Airline faces scrutiny after Venezuela crash
Investigators converged on Wednesday on the remote Venezuelan hillside where a Colombian jetliner crashed on Tuesday, killing all 152 French tourists and eight Colombian crew on board and leaving wreckage strewn over a wide area.
Experts from all three countries are taking part in the investigation, with much attention now being focused on West Caribbean Airways, the Colombian airline that chartered the plane used to take the tourists from a holiday in Panama back to the French Caribbean island of Martinique.
One dozen forensic experts worked through the night taking fingerprints from badly charred bodies at a morgue set up in the university in the Venezuelan city of Maracaibo, in a bid to identify the victims.
More than 90% of the bodies of the victims have been recovered, Antonio Rivero, the head of Venezuela’s civil protection department, said on Wednesday. But officials said the bad state of the bodies will delay the formal identification process.
The plane crashed in the Sierra de Perija mountains after the pilot reported problems with both engines on the McDonnell-Douglas MD-82 jet.
Venezuelan Interior Minister Jesse Chacon said the pilot had requested permission to make an emergency landing in Venezuela. He said the plane “started to fall at a speed of 7 000 feet [2 100m] a minute.”
The island of Martinique was devastated by the crash, which left the highest French toll to date in an aviation disaster.
The 152 passengers on the plane were a mixture of government employees, pensioners and workers from private companies who had booked for a week-long holiday in Panama organised by the Globe Trotter travel agency.
Many people from Martinique helped build the Panama Canal in the late 1800s and early 1900s, and some stayed in the country.
Dozens of relatives flocked to Lamentin airport near Martinique’s capital, Fort-de-France after news of the crash was given.
The names of the dead were put on lists displayed at the airport.
The crash killed whole families, according to French officials who were organising flights to get relatives to Maracaibo.
There was to have been 153 passengers on the ill-fated flight, but Gertrude Romain, a retired teacher, said she missed the flight to look after her son who had fallen ill.
“This morning my husband was saying that our friends would be able to give us their impressions of the trip. Then we heard the news,” said Romain, who regularly goes on holiday with a group of former schoolmates.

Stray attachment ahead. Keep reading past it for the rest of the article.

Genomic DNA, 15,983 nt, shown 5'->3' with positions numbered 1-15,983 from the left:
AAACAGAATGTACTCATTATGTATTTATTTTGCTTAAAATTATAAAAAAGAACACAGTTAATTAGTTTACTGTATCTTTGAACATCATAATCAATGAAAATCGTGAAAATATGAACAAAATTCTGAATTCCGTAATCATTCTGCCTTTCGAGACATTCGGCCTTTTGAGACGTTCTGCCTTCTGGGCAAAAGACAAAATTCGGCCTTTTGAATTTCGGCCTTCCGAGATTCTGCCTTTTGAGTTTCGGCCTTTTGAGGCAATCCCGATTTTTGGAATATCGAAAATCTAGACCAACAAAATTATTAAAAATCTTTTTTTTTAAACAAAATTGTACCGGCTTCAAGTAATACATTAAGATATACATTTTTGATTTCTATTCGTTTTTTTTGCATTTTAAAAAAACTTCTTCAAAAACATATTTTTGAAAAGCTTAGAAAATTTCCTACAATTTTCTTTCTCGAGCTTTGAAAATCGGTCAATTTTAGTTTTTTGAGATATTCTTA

“I’m devastated,” she added.
It was the second accident in five months involving the financially troubled Colombia’s West Caribbean Airways, a low-cost carrier launched in 1998.
In March, another of its planes, a Let-410, crashed minutes after take-off from the Colombian island of Providencia, killing two crew members and six of its 12 passengers. That crash is still under investigation.
In July, West Caribbean suspended flights for a week after United States aircraft maker Boeing, which took over McDonnell-Douglas in 1997, asked the airline to conduct maintenance work on its fleet, a Colombian civil aviation official said.
Reports filed in Bogota last month show that the carrier, which has a subsidiary in Costa Rica, had accumulated a debt of $6-million.
French Transport Minister Dominique Perben said the plane had been checked twice this year by authorities in Martinique who did not detect any problems.
West Caribbean Airways began as a charter airline but was bought by a group of Colombian businessmen in 2001 and relaunched as a low-cost carrier based in Medellin.
The airline has three jets, including the McDonnell-Douglas MD-82 that crashed, and two MD-81s. It also has several Czech Let-410 and Franco-Italian ATR-42 turboprops.
French President Jacques Chirac called the accident a “shocking catastrophe”. Colombian President Alvaro Uribe, Panamanian President Martin Torrijos and Venezuelan President Hugo Chavez also sent condolences to the families.—Sapa-AFP